Key takeaways

  • Credit card interest rates are sky-high at the moment, with the Fed sharing that credit card accounts assessed interest saw an average rate of 20.92 percent as of March 2023.
  • This level of interest means that an increasing amount of your credit card payment goes toward servicing the account each month (interest charges), thus less goes toward paying down your balance.
  • To break free of the credit card debt cycle, you have to pay off the debt you have while also avoiding new debts.

While dealing with long-term credit card debt may never be ideal, now is an especially expensive time to carry a balance from one month to the next. This is mainly due to the surging interest rates that have impacted everything from mortgage payments to auto loans and credit card bills. Where credit card accounts assessed interest saw average rates as low as 16.04 percent in 2018, indebted consumers are now paying average rates of 20.92 percent as of March 2023, according to the Federal Reserve.

Unfortunately, there are few ways to escape crushing amounts of debt without paying it off — and taking steps to avoid making it even worse. At the end of the day, breaking the credit card debt cycle requires you to reinvent your relationship with money while learning to think about your debts and expenses in a whole new way.

Create a monthly budget or spending plan

In order to get out of debt and stay out, your first course of action should be creating a plan for where your money goes each month. For example, you can sit down to write out a monthly budget that shows your income and all your required and estimated expenses in any given month. You can also try budgeting with one of the best budgeting apps, which can make the process virtual and do some of the grunt work that comes with tracking expenses for you.

Either way, your monthly budget should:

  • Set limits for discretionary spending categories like food and entertainment
  • Create a plan for your debt payments each month that has you paying more than the minimum
  • Leave some room for savings each month

Our guide to how to make a budget explains how you can get started using five simple steps, which include calculating your income, tracking your spending, setting your priorities, creating your spending plan and adjusting your budget as the months progress.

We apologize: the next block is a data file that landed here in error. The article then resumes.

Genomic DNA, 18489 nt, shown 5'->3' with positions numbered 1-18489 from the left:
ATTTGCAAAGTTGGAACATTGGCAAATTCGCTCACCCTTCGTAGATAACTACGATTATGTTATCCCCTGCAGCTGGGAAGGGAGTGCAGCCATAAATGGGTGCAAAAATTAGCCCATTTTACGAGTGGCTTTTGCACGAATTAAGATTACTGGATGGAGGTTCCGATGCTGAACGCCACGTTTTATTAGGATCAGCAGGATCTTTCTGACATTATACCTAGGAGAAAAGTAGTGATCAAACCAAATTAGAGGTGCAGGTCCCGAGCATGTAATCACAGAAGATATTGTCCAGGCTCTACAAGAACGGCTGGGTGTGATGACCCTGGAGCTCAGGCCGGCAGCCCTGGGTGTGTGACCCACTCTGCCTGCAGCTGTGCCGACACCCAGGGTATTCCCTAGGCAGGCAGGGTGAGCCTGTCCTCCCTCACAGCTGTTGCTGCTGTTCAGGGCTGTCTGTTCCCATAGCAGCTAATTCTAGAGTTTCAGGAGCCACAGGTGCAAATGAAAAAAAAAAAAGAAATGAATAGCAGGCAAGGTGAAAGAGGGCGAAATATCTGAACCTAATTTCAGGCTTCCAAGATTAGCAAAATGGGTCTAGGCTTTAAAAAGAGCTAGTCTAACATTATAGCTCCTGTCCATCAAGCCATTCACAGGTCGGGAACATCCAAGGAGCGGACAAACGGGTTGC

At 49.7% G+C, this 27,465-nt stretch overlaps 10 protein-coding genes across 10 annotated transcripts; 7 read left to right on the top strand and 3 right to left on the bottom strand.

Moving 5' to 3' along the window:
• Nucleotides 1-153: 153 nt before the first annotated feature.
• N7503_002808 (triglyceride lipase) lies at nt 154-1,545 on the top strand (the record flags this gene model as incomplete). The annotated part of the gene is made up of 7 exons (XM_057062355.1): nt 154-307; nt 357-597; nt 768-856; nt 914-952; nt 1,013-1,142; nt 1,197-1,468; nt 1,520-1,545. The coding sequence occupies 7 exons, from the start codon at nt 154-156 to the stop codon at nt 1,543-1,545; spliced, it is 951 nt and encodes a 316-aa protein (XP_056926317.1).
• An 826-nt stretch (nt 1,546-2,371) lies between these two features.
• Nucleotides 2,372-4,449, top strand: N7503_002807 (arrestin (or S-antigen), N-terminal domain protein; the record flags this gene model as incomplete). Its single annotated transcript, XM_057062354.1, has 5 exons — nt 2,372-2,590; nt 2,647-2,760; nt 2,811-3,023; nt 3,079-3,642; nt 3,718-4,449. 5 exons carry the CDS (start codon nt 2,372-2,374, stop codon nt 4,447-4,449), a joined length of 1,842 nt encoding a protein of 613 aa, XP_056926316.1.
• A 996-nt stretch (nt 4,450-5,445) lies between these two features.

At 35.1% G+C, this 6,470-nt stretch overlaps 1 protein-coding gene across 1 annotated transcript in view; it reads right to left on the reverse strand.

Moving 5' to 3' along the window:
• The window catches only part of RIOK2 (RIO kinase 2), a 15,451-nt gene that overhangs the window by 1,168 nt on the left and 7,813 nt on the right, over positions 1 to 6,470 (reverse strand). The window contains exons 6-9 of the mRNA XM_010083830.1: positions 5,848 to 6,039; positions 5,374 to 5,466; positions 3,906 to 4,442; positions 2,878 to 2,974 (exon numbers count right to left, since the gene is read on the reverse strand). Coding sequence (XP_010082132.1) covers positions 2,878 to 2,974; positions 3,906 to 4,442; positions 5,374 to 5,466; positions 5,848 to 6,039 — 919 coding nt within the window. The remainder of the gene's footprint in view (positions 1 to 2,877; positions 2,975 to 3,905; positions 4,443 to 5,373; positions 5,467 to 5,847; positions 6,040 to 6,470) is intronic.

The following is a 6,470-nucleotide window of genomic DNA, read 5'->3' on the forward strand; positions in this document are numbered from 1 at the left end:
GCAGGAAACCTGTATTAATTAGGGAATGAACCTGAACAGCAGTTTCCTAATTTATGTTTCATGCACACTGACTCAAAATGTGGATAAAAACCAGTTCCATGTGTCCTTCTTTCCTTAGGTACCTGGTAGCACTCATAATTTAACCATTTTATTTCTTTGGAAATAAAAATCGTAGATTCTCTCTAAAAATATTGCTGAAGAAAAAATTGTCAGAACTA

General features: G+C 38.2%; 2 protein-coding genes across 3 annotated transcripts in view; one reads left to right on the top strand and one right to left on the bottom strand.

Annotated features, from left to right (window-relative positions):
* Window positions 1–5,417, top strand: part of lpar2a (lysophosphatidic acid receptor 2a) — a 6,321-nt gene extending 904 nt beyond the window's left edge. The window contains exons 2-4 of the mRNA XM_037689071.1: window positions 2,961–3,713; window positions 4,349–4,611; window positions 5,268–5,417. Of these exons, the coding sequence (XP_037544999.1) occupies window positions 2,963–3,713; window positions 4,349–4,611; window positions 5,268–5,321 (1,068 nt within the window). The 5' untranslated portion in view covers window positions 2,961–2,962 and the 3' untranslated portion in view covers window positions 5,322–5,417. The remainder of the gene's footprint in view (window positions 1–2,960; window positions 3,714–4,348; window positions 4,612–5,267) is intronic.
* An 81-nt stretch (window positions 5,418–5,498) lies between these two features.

Stop using credit cards for purchases

In order to dig your way out of credit card debt, you have to stop digging! For the most part, this means not using credit cards for purchases while you focus on your debt repayment goals.

Instead of using credit cards, consider using debit cards or cash for all spending and bills until you’re debt-free. You may be able to use credit cards again in the future, but not using them now will make getting out of debt much easier and faster.

Consolidate debts you already have

While creating a monthly budget and halting the use of credit cards can go a long way toward helping you escape the credit card debt cycle, debt consolidation tools can also help in your journey. By consolidating debt, you get the chance to decrease the number of bills you pay each month and potentially even get a lower interest rate.

As an example, you can consolidate debt with a 0 percent APR credit card that lets you pay down debt with no interest for up to 21 months. If you choose this route, however, you’ll want to understand that variable interest rates apply thereafter. Also, balance transfer fees (usually 3 percent or 5 percent of the debt transferred) apply any time you transfer credit card debt from one card to another.

You can also consolidate debt with a personal loan that gives you a fixed interest rate, a fixed monthly payment and a set repayment period that you’ll agree to upfront. Since personal loan rates are lower (on average) than credit card interest rates, this strategy can help you simplify debt repayment with lower interest charges along the way.

Look for additional earning opportunities

Another way to break the credit card debt cycle involves earning more money — at least for a while. After all, bringing in more cash gives you more wiggle room to keep up with regular bills while paying down debt. If you boost your earnings a lot, you can even begin increasing your debt payments month after month.

How can you earn more money? There are many strategies to boost earnings, including picking up a side hustle, looking for a part-time job, asking for a raise or selling items around your house that you don’t really need.

Build up an emergency fund

Finally, remember that it’s hard to stay out of debt when you don’t have savings and any “surprise” or emergency expense automatically sends your finances into a tailspin. To get out of debt and stay out, you’ll want to slowly begin saving up at least three to six months of expenses in an emergency fund.

While that seems like a lot of money to save, you can start small by trying to save $500, then $1,000 then $3,000 or $5,000 over time. This should get easier as you pay down debt, and having that savings can help you avoid racking up new debts during the journey.

The bottom line

To break the credit card debt cycle you’re currently in, you’ll need to find a way to pay off the debts you have while avoiding new bills. The best way to do this involves creating a monthly budget, consolidating your debts to pay them off faster, building an emergency fund and not using credit cards for spending in the short-term.

You can do all of this on your own, but you certainly don’t have to. If these steps feel overwhelming and you know you need outside help, consider reaching out to a reputable nonprofit organization that offers debt relief solutions.